Confession time- I am a rubbish gardener. But whereas my gardening skills are lacking, my reuse of our kitchen rubbish by putting 生ゴミ (nama-gomi) back into the soil gives nourishment to the trees and soil. There is also better potential to grow plants for food once I become a more dedicated gardener.
In Hiroshima, our cleanup crew will start collecting kitchen waste as a part of the monthly cleanup efforts. So, bring your vegetable and fruit cuttings that would normally go into the garbage and we will compost it. I’m looking for a collaborator who has a larger farm who may want to help collect the compost once we start getting a lot of donations, but until then I will use it in my garden.
To donate your kitchen waste to a community compost, it’s a good idea to keep the compost material to vegetables and fruit waste only, no meat, fish or processed (cooked) foods or products. Also, no tissue or paper. If you are worried about your compost smell before collection, you can freeze it. We will have a bucket for compost collections at the cleanup events each month.
Composting is a great way to reuse kitchen waste as it biodegrades into good soil in gardens and farms. Composting will also reduce any home waste by 30%. So, just think if we all did it in our cities, countries and across the globe.
San Francisco requires all city residents to compost their kitchen waste which is collected alongside other types of garbage. Some areas of Seattle also collect compost from residence bins as part of waste-reducing zero-waste targets. New York has started voluntary composting efforts across the state with the campaign, “Make Landscape not Landfill”.
As an added surprise bonus, sometimes my compost gifts me with some edible wonders like these small potatoes that came from the compost pile. I’ve also been gifted tomatoes that have grown out of the compost heap without any effort on my part.
Japan has a few towns that run compost programs for residents and businesses as a part of its zero-waste targets:
- Kamikatsu town in Tokushima prefecture- managed by the Zero Waste Academy NPO
- Oki town in Fukuoka prefecture
- Minamata, Kumamoto has also adopted composting as a part of its zero-waste targets and is currently at 40% (60% goes to incinerator or landfill).
. 上勝 Kamikatsu town now reuses or recycles 80% of its waste (only 20% of its waste goes to the Tokushima incinerator or landfill).
I used to be sad if I didn’t have a chance to use all the fruit and veg that I bought, but now I feel better knowing it at least goes back to enriching the soil, trees, and plants in my garden.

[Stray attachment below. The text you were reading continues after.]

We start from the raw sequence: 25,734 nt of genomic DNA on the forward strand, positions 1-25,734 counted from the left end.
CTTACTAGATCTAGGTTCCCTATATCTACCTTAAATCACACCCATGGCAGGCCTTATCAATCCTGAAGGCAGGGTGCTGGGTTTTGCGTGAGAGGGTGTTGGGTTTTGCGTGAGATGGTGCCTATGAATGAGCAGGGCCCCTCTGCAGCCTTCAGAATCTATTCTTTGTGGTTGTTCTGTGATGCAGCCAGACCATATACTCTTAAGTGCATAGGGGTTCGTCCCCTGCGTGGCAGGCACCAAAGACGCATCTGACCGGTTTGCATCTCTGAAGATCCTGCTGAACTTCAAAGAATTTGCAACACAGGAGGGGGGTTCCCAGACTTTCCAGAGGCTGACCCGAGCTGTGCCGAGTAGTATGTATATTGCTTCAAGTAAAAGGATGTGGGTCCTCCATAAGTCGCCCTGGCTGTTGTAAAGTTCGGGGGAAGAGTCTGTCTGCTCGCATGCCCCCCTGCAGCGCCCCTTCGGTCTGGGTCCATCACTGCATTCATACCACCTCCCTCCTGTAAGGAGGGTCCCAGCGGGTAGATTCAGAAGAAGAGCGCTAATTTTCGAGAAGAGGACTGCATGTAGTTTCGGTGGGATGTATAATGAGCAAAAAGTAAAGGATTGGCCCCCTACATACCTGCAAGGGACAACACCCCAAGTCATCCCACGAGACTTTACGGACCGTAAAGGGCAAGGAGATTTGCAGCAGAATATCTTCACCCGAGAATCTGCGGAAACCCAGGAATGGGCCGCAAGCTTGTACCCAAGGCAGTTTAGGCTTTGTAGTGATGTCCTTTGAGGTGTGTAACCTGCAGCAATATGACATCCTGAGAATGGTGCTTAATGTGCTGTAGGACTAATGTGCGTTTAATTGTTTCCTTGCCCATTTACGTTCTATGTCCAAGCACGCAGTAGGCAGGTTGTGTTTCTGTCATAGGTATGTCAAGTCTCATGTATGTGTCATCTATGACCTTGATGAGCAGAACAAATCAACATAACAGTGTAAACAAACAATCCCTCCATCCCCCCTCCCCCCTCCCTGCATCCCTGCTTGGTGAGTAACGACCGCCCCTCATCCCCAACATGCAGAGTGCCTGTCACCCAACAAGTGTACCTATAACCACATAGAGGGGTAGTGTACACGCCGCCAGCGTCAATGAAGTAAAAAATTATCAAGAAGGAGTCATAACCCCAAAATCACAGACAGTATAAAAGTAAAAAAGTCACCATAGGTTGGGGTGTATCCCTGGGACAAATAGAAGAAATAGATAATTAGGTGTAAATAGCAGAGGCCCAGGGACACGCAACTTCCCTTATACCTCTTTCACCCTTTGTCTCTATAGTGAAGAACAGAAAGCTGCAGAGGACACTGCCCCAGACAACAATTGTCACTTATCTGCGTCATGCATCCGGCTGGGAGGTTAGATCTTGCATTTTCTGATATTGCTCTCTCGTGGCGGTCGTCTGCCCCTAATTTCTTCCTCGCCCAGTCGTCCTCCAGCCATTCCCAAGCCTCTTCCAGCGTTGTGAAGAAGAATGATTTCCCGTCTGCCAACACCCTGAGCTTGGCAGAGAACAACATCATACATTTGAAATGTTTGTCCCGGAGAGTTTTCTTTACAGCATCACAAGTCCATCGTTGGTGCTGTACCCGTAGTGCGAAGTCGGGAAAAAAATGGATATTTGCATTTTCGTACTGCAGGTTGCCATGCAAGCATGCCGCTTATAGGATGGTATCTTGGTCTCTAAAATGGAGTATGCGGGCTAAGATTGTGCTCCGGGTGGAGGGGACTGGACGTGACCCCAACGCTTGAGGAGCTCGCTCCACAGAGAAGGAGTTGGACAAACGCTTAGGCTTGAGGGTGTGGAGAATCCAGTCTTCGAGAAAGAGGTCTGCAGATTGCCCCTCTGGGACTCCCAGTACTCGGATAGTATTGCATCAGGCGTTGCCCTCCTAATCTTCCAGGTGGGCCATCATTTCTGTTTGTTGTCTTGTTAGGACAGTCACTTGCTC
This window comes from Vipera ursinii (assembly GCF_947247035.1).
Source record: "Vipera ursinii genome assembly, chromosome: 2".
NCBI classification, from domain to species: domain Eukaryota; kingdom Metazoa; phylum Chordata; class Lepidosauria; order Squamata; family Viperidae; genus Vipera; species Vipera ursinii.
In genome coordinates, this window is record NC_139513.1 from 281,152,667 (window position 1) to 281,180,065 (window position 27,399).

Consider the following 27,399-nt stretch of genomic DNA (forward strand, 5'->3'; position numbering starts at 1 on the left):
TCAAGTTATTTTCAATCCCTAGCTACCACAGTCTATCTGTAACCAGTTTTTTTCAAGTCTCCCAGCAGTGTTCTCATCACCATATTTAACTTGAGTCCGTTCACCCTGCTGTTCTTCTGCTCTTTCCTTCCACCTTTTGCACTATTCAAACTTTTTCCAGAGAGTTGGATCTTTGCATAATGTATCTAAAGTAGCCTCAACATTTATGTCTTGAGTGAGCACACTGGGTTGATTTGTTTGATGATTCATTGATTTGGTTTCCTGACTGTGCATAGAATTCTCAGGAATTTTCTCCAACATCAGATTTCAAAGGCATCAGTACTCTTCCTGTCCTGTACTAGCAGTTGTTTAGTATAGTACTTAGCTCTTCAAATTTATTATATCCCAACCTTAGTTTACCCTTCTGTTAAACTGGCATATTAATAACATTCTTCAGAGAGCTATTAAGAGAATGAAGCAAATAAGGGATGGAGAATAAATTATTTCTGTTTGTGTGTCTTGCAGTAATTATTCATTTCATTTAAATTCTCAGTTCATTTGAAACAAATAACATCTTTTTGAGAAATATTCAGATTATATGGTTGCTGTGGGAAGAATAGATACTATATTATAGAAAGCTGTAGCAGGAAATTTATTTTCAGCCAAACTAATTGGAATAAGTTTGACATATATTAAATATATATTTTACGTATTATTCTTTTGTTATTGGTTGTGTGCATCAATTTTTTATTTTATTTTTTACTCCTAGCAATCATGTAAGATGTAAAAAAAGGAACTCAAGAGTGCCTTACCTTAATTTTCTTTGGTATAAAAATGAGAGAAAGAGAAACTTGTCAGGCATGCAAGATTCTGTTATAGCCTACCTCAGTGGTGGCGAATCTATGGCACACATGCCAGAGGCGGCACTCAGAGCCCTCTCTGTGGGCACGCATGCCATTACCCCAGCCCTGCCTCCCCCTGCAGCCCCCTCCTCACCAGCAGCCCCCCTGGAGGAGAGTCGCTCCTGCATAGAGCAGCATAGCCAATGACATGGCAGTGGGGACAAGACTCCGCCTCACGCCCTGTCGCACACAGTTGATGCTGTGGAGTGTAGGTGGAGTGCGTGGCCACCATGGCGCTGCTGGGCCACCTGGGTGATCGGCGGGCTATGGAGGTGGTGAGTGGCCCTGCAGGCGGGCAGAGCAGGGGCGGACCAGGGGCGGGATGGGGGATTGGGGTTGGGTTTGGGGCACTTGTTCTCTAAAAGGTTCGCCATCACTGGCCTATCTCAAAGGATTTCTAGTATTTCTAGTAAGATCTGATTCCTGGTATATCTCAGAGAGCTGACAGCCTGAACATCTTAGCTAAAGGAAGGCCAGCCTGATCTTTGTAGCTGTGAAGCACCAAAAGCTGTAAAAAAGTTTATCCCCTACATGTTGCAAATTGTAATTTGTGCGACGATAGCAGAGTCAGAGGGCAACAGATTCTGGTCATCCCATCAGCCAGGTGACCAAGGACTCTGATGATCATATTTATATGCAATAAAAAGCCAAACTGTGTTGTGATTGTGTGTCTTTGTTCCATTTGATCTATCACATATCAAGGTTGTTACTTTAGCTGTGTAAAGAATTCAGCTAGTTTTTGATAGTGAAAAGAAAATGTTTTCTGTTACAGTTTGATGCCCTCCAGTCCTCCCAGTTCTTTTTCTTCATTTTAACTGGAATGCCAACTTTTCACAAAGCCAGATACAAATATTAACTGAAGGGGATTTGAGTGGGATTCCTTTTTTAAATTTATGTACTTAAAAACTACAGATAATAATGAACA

There are a lot of outdoor composters in community gardens around Japan and I know that the organic farmers I have visited are actively composting as they rest certain fields to enhance productivity in the soil for future crops.
I decided to follow the example of Kamikatsu and purchase the model that they subsidize for residents. I found an electric composter from Panasonic second-hand on Amazon for a bargain price and it has worked well for over 8 years now. It can reduce raw garbage from the sink or vegetable and fruit cuttings into dry potpourri style compost in about an hour. It doesn’t use much electricity or take-up much space in the kitchen.
After visiting the zero-waste town in 2011, I was inspired to compost by the zero-waste town of Kamikatsu, Tokushima as the staff at the Zero waste academy NPO explained that they had a 100% composting rule in the town which quickly resulted in reducing total waste in the town by more than 30% once it was implemented. In the case of our household, we have reduced our total burnable garbage by 50% immediately after starting to compost all of our kitchen waste and table scraps.
The town government officials told me that the subsidy made a lot of economic and town management sense. By subsidizing ¥20,000 to each household who wanted a composter, covering more than half of the cost of electric compost machines, it made the 100% compost rule more easily adopted by residents. Many residents who do not have a garden space to compost were worried about how they would do it. The town officials pointed out that the cost of the subsidy was an investment as it was much cheaper than building a landfill or starting a garbage pick up service.
I hope to see more local authorities in Japan adopt a composting system of some sort. At least starting a composting system on a voluntary basis would start discussions and a wider understanding of this solution to societal waste management problems.
- My article here on the zero-waste academy tour of the waste sorting facility in Kamikatsu town.
- More about composting as a basic sustainable practice in these articles on Inbound Ambassador.